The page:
Do you see? You feel like it's a little bit, it's a lot more empowering question to ask yourself. So that is

talking to yourself this way and just be, be kind with yourself, you know? It's okay. It's just my conditioning. This is my habitual thinking is telling me about this loan and the pressure that I'm putting on myself and stuff like that. That's okay. Your opinion is noted, but I'm going to focus on. What actions can I take to actually efficiently, successfully get to my goal by serving people?

That's, I think what's, doctors always often forget that you're not just there to, make money or diagnose cavities or extract decay teeth or straighten their teeth. You are there to serve people. How can you best serve people? Think about that. You know, or when. You are networking with other doctors for specialists.

You know, they go network with general dentists. When you go to the networking event. There was I think it was like a study where they looked at 250 people who showed up to a networking event and they said everybody raised their hand who came here to sell something to another person? Everybody raised their hands all two 50, and they said, and now raise hands who came here to buy something?

One person raised their hand. That's why people hate networking events, right? Yeah. Because we feel like this pressure like, oh, I have to sell myself or my practices or like, send. Send me patients, send me, uh, referrals and stuff like that. But if you're thinking, how can I serve them? Right? Because there's always value exchange in anything you are doing.

You just have to think about it this way. So let's say for me, for an orthodontist, if I'm an orthodontist and I going to go meet my referring dentist, general dentist or just any dentist on the block, I want them to refer me patients, what's in it for them. . Like it's not just dropping off, uh, donuts and saying, hi, Dr.

K, I'm next door. Mm-hmm. , send me patients. Yeah. Like what's in it for them? It goes back to that tripod of, belief system. What is that specific value that I can provide to your patients? If I am the veneer doctor, you know, I do the best veneers You. If your patients need veneers and need smile makeover, I can help them see this like value exchange.

There's something for that referring doctor that you do as another doctor or a specialist. And when you approach it this way, it, it takes this weird sexiness out of it because you're not selling anything really. Marketing is not selling. You're just trying to, help people, show people that you can help them.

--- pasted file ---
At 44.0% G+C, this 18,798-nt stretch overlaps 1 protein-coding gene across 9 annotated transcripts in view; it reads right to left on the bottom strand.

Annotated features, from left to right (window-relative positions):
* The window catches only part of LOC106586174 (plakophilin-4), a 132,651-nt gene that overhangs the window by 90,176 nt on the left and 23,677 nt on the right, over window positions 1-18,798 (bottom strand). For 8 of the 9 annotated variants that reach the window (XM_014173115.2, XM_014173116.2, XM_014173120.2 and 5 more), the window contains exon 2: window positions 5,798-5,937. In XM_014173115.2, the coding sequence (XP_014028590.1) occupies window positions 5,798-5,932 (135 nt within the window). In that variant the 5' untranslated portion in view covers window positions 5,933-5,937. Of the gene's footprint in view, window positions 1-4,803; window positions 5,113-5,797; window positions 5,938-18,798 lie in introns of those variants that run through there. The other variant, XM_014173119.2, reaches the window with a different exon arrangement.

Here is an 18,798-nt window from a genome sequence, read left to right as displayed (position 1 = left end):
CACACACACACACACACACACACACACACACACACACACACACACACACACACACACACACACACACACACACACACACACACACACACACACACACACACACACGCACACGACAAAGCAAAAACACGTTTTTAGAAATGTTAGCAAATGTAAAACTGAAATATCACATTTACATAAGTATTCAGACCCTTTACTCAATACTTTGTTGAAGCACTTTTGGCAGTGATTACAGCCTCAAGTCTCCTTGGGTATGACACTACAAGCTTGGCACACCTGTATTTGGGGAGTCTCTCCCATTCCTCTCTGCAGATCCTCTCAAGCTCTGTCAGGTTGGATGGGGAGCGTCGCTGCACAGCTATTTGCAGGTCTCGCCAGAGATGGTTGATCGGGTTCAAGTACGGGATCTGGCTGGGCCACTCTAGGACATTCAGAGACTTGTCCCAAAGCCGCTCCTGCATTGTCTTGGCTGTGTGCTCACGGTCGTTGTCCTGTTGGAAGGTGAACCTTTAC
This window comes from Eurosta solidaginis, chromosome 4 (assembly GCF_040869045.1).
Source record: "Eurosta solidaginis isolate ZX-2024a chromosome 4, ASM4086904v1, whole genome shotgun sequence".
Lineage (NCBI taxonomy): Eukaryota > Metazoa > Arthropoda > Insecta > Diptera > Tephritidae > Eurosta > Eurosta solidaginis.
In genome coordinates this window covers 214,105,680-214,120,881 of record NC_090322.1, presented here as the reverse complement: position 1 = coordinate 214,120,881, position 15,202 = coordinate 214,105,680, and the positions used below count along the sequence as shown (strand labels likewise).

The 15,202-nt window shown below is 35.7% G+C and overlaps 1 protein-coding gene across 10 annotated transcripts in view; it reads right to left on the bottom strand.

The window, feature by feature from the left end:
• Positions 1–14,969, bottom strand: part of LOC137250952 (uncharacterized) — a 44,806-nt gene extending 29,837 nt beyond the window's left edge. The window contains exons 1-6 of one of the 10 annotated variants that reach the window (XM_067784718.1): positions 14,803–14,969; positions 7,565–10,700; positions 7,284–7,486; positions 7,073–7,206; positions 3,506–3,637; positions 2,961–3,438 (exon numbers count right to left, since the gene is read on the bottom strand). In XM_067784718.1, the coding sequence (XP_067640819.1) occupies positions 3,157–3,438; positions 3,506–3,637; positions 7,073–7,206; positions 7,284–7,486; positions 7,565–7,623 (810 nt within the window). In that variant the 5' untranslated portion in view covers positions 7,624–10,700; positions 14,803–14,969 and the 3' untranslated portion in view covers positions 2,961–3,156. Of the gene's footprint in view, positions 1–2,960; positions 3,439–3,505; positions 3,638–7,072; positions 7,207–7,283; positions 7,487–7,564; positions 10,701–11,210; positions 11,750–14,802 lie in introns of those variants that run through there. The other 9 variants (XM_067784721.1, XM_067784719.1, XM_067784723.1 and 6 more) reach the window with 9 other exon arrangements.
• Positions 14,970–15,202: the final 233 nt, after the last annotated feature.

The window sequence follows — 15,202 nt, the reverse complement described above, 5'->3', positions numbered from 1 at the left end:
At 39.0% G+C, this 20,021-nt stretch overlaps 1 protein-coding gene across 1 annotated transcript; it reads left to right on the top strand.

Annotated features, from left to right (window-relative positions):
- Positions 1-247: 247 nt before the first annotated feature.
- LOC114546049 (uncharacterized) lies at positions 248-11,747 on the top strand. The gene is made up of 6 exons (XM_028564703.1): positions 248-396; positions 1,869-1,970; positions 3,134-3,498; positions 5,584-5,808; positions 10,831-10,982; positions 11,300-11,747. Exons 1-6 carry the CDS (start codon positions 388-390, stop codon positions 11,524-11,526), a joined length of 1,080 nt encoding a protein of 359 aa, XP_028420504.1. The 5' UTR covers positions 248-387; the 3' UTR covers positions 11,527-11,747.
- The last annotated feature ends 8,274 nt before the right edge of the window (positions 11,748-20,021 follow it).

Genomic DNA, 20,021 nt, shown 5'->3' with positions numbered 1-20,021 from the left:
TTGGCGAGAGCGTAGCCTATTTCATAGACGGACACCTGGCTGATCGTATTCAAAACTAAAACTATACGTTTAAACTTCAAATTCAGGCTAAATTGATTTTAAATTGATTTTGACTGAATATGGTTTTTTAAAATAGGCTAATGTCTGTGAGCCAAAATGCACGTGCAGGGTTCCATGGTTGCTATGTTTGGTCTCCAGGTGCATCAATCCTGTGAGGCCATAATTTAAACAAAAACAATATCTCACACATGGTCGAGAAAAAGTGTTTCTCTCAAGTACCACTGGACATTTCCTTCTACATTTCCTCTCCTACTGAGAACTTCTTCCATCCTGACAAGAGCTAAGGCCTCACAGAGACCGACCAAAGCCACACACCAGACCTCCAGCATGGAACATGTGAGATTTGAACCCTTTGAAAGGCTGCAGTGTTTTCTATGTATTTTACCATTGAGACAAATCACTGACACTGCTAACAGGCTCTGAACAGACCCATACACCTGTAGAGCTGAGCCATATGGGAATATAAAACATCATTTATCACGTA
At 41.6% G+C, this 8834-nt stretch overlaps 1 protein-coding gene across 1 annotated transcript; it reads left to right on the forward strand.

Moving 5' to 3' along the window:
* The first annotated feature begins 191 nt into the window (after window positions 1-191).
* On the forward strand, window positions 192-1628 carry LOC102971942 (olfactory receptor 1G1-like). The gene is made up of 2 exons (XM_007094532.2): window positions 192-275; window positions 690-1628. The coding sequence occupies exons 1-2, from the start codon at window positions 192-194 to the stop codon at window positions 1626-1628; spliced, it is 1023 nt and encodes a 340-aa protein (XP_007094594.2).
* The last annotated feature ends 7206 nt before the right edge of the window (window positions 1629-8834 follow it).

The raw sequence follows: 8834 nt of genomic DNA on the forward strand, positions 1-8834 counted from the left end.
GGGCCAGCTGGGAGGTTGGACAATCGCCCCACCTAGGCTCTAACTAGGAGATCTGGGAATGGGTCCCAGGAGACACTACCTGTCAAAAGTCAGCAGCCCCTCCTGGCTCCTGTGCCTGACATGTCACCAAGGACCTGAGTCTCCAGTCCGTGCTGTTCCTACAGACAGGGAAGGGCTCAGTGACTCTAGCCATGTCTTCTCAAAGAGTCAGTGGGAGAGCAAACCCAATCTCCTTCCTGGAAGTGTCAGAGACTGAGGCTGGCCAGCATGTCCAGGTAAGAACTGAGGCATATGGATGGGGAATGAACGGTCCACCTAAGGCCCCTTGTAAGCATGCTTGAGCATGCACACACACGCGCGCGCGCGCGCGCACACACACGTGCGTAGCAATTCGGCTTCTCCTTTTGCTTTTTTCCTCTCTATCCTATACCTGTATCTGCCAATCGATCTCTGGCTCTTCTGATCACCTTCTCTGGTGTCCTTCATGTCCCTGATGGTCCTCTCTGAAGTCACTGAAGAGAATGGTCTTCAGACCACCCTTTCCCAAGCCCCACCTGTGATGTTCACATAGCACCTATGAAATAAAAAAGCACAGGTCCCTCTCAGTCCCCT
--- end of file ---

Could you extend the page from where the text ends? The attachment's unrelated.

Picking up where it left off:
Right? So like, thinking about us a little bit differently is very, .

Michael: Yeah, I like that a lot. The reciprocity effect, right? Like, this is what we can do for you, kind of thing. Yes. Okay. Awesome. So then, right now, another question is, what would you like to see more from a dentist? you can put yourself in the shoes of the general population, right?

Or you can put yourself in the shoes of, of what you do as a life coach and think about what would I wanna see more from? What do I feel like they're neglecting or what do I feel like maybe they can be doing increasing more on

Zhanna: just like as, as a doctor in, in their practice? In terms of service or in terms of marketing?

Michael: It could be in terms of, it could be in terms of both. In both. Yeah. let's go for that. Yeah,

Zhanna: so I think it goes back to that nicheing, you know, having, being specific in something I think. Helpful will be for doctors is to figure out what's their target market is, because then they can help the best, these people, these patients, because these patients will receive the exact experience that they want.

And that would help doctors too match with more, uh, patients. So I would love for, you know, my colleagues to really look at the map where they're at. Hopefully they have done it before they purchased a practice. Mm-hmm. , they can do it now. And if they figured out that, you know, uh, their practice is focused on dangers, but they're in the middle of their rodeo drive in la.

probably not the service you wanna be selling, right? . Yeah. So you might wanna shift a little bit, or sometimes honestly, the best solution is just to sell the practice and do all that homework and move somewhere else. You know, I always tell my clients, do you want to be bright or do you wanna be rich?

Right? , you kind of have to decide. So really looking into your target market. Who is in your vicinity? What do people want, right? And you can do that by, you know, setting the demographics or really get to know your, your clients, your patient. I think what's really helpful and would benefit both patients and doctors is look at your competitors.

Look at their yield reviews. Look at what people are talking, what are patients not happy about? And then solve that in your practice. That will not only help you help more people, but more people will be helped with something that they need and your competitors are missing. Mm-hmm. , right?